NJNG to Propose New Secondary Gas Line Under Bay From West Creek to LBI
Regarding a proposed new natural gas pipeline to keep Long Beach Island cooking in the event of another disaster on the scale of 2012’s Superstorm Sandy, a scoping hearing was held in Eagleswood Township last week wherein Project Manager David Tanzi of engineering and environmental consulting firm CDM Smith, for New Jersey Natural Gas, presented the proposed Long Beach Island Reinforcement Project. The plan would run 2.72 miles of 12-inch steel pipe as a secondary feed under Little Egg Harbor, by way of directional boring or horizontal directional drilling, from the end of Dock Road in West Creek to West 99th Street (a.k.a. Alabama Avenue) in Beach Haven Park.
HDD is a steerable, trenchless method of installing underground pipe, conduit or cable in a shallow arc along a prescribed bore path by using a surface-launched drilling rig and said to have minimal impact on the surrounding area.
The project application, to be filed by Eagleswood Township on behalf of NJNG through the New Jersey Department of Environmental Protection’s Green Acres Program, is for a proposed major diversion of township-owned parkland known as “the pavilion” at the end of Dock Road. The major diversion would end up disturbing .02 acres (of the total 29,000-square-foot area) for a permanent subsurface NJNG easement. A public hearing is required because the proposed project involves encumbered land, i.e. the paved parking and boat launch area.
During the public comment portion of the hearing, Eagleswood Mayor Michael Pasternak said he hoped special care would be taken not to undermine the new bulkheading at the street end.
On the upside, the gas company would pay Eagleswood for the access to the land; though too premature for to know now, the amount of the compensation would be determined by an appraisal.
Dock Road residents Jeff and Joan Holcomb along with their neighbor across town, Susanne Ricciardi, did not comment publicly but outside, afterward, shared their concerns about the imposition of it all – they imagine the construction equipment will occupy the area at the boat ramp for a long time, and the Holcombs worry that if something were to go wrong with the gas line and disable access to the road, they might be trapped.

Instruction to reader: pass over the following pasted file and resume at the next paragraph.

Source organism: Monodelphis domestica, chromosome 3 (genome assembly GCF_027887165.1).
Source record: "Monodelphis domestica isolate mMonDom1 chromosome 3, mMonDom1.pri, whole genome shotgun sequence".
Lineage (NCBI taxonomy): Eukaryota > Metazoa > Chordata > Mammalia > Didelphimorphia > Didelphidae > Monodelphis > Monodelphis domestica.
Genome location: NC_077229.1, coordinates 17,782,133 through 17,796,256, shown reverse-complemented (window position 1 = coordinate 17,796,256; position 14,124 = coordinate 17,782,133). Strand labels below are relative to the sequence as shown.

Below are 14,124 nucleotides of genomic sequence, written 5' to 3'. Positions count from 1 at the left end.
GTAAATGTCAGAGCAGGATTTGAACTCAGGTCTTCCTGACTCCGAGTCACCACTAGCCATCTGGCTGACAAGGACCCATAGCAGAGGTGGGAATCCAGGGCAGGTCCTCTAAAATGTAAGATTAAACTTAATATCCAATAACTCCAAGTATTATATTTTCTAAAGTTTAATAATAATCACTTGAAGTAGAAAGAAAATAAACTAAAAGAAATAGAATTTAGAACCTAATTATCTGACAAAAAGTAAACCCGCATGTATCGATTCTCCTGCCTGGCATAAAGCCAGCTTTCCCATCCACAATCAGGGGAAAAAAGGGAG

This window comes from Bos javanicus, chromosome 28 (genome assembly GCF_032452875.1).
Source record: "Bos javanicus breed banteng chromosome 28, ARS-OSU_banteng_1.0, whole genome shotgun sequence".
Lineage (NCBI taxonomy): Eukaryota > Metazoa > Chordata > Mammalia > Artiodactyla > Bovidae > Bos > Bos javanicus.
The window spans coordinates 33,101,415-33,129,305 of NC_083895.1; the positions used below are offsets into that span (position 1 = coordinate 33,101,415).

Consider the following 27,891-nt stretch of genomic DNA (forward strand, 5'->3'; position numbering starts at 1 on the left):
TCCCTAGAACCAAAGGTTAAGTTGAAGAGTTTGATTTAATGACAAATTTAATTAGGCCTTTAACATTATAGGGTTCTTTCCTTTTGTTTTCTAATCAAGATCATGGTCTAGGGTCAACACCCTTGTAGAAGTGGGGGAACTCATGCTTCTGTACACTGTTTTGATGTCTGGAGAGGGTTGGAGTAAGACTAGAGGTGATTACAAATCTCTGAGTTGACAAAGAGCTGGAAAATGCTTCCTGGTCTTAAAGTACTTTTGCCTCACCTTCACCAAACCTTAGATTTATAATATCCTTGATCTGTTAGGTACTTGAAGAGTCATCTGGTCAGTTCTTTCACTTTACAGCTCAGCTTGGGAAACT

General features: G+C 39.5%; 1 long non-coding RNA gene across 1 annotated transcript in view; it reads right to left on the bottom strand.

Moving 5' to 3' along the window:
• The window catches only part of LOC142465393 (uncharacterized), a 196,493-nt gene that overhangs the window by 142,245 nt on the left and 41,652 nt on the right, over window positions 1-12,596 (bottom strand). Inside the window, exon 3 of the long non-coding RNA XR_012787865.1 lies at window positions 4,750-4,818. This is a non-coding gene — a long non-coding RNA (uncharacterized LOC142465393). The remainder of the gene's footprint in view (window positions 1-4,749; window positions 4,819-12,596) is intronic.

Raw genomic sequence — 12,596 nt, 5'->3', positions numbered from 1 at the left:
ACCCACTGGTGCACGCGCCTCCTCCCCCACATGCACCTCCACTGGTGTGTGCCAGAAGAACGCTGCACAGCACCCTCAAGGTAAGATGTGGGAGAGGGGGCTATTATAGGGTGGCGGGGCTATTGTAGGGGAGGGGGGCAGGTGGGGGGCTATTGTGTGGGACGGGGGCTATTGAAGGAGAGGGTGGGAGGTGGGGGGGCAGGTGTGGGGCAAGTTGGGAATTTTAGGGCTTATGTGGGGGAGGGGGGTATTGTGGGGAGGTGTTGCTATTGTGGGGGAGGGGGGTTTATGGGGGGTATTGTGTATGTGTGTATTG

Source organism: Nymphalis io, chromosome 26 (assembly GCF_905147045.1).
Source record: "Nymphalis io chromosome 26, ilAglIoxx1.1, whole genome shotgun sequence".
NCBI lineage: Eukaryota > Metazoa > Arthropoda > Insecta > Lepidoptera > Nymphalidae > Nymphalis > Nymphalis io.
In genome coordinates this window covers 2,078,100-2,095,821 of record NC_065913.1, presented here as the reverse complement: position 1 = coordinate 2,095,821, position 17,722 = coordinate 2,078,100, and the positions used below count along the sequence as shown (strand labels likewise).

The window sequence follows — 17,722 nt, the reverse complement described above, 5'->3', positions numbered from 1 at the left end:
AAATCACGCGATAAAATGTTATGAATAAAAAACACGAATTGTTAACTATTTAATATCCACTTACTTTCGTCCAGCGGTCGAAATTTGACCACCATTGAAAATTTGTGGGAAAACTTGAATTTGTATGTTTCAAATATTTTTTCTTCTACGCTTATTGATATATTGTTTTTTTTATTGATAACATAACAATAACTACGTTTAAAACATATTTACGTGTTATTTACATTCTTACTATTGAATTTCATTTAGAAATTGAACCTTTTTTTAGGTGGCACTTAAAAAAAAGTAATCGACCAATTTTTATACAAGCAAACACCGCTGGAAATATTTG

Ricciardi, meanwhile, is a member of the town’s Environmental Commission and an avid dog walker who enjoys the daily trip to the end of scenic Dock Road and back, so her stake in the disturbance of the area is both environmental and recreational.
Instead of getting any benefit from the project, “we’re just getting the aggravation,” she said, citing the eyesore and inconvenience factors. Jeff Holcomb noted progress always comes at a cost.
Cedar Run Dock Road would have been the other possible location to connect the mainland to the Island, Tanzi explained. But the West Creek one was determined to be the more feasible of the two because it’s already near a gas main and, as a paved parking lot, no existing vegetation or wetlands would be harmed.
The LBI Reinforcement Project is one of six capital projects in NJNG’s New Jersey Reinvestment in System Enhancements program, approved by the New Jersey Board of Public Utilities in July 2014. (The previous year, the BPU had sought proposals to support and protect utility infrastructure.) Another involves the installation of a supplemental regulator station in Ship Bottom.
Through the five-year, $102.5 million NJ RISE initiative, NJNG aims “to enhance the resiliency of its natural gas distribution and transmission systems and help mitigate the impact of major weather events in the future.”
In the aftermath of Sandy, NJNG cut service from Bay Head to Seaside Park and to Long Beach Island in Ocean County, as well as isolated areas of coastal Monmouth County, then re-pressurized or replaced 270 miles of main, installed 1 mile of 12-inch main, addressed 3,600 anomalies, rebuilt or replaced 51,000 meters, completed 121,000 service assessments and restored service within eight weeks of the storm.
NJ RISE is designed to help mitigate the impacts to NJNG’s system and customers from future extreme weather events. These upgrades would help minimize the number and duration of outages, improve NJNG’s ability to respond to and control service disruptions and enhance the safety and reliability of its system.
The projects include: the installation of 1.5 miles of distribution main in Sea Bright as a secondary feed; the moving of a regulator station off the barrier islands and installation of a new high-pressure feed to Mantoloking; the installation of a secondary feed from Toms River to the South Seaside peninsula; the installation of distribution main as a secondary feed to Long Beach Island; the installation of a supplemental regulator station on Long Beach Island; and the installation of approximately 35,000 excess flow valves in potential storm-affected areas (to restrict the gas flow when there is a change in pressure on the service line).
— Victoria Ford